University of Maine men’s basketball coach Richard Barron, like other college coaches, is prohibited from visiting in person with high school recruits through the end of May because of NCAA rules designed to help stop the spread of coronavirus. Ariana van den Akker/Staff Photographer Buy this Photo

Richard Barron, the men’s basketball coach at the University of Maine, wants to see high school recruits in person. That way, he gets to see how the player reacts in different game situations and how he interacts with others.

“I’ve stopped recruiting kids because I saw the way they talked to their parents after games,” he said. “I’ve also continued to recruit kids because I saw how they got water for their teammates when they came out of the game, how they cheered on others. That type of stuff, you don’t see on film.”

For now, all Barron can do is watch film. On April 1, the NCAA extended its recruiting dead period for Division I and II sports through May 31 because of the coronavirus outbreak. The dead period  originally went into effect March 13 – a day after the NCAA canceled its winter championships and spring seasons – and was supposed to end this week.

The dead period prohibits any in-person recruiting, in-home visits or official on-campus visits. Coaches can still call, text, write or communicate with recruits via FaceTime or other virtual chats.

For college coaches, it means watching a lot of film, talking to a lot of high school or club team coaches, and reaching out to recruits more often.

“Let them know, we’re with you, we understand what you’re going through,” said Amy Vachon, the women’s basketball coach at UMaine. “We’re reaching out because we’re all in this together.”

For high school recruits, the recruiting dead period means they cannot make official campus visits, often the final step in a selection process that can be overwhelming at times.

“I’m trying to determine whether it’s critical to go on a visit to a school or not,” said Kennebunk High junior Emily Archibald, one of the state’s top girls’ basketball recruits who is looking to play at the Division I level.

“I know you get a better feeling if you do, I’ve heard about that feeling, just getting to see the campus overall and how the students interact and if you can see yourself there, if you can fit in there. Unfortunately, right now I can’t.”

Kennebunk High junior Emily Archibald, left, is one of the state’s top girls’ basketball recruits. She has had several on-campus visits canceled because of the NCAA’s recruiting dead period. Carl D. Walsh/Staff Photographer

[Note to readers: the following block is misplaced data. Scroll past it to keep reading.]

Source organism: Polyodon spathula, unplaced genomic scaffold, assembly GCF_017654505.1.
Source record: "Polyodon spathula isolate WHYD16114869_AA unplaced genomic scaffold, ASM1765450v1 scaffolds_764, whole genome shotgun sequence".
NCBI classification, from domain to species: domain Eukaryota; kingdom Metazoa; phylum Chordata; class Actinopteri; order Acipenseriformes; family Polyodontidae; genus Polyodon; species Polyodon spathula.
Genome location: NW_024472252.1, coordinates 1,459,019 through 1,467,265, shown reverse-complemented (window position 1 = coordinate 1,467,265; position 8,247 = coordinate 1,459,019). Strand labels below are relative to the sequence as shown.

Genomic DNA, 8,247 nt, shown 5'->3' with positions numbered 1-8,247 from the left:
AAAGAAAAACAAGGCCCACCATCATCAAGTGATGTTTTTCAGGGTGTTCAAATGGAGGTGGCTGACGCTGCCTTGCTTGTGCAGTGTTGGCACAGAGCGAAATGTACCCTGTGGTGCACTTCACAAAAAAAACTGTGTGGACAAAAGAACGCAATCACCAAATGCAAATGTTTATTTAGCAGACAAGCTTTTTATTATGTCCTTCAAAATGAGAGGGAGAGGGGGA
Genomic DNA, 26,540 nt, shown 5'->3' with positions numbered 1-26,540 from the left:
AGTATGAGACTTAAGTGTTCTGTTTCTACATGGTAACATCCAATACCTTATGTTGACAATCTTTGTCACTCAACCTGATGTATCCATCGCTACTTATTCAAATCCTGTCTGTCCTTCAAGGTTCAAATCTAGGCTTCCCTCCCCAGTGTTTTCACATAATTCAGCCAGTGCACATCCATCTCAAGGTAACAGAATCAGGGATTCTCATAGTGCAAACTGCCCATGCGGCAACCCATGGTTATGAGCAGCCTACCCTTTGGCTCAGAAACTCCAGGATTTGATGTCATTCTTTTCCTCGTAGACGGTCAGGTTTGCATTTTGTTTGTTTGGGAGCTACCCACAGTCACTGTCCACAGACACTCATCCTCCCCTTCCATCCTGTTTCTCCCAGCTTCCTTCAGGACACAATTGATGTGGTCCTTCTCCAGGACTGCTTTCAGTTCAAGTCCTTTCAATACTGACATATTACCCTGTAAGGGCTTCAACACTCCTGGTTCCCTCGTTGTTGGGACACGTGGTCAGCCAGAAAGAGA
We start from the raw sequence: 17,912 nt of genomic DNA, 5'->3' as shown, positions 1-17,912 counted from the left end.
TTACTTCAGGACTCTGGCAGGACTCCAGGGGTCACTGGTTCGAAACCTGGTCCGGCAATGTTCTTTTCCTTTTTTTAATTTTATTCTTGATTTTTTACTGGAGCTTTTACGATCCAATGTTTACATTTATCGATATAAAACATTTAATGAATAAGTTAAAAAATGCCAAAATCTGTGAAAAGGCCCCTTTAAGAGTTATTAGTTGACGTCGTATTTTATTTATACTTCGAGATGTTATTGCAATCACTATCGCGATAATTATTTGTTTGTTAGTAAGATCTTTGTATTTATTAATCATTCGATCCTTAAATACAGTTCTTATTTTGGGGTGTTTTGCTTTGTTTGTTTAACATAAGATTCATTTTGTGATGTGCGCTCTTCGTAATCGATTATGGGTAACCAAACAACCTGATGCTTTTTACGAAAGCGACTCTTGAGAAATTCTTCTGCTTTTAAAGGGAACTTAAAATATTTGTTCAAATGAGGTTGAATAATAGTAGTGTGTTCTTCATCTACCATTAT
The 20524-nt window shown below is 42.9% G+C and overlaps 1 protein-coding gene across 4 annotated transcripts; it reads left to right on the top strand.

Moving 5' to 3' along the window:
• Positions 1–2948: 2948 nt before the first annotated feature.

Archibald had several visits scheduled, but they’ve been canceled. She’s not alone. Evan van Lonkhuyzen, a junior soccer player at Yarmouth High, was scheduled to make several campus visits during the April vacation week.

“I have to kind of rethink those schools now,” he said. “If you can’t visit until next fall, and that’s the first time you meet the coach, maybe that’s not the right way to go.”

In soccer, high school players often attend camps on college campuses. They pay to participate in a camp run by a college soccer coach, hoping to catch his or her attention. Those camps are usually held starting in June, but that’s unlikely to happen this year. So van Lonkhuyzen has much to take into consideration now when looking at colleges.

“If I do get an offer from one school,” he said, “but want to wait until August or September to visit another school, maybe you don’t have that offer anymore.”

SOCIAL DISTANCING TAKES ON NEW MEANING

Recruiting by film has always been a part of college sports. Nick Charlton, the University of Maine football coach, said the Black Bears offered scholarships to wide receivers Earnest Edwards – who could be selected in the upcoming NFL draft – and Devin Young based on what was seen on film.

But, said Charlton, “There are certain positions it’s more important to see in person, like quarterback. If I, personally, or Coach (Andrew) Dresner or one of our other coaches haven’t seen a kid throw live, it’s hard to say he’s our guy.”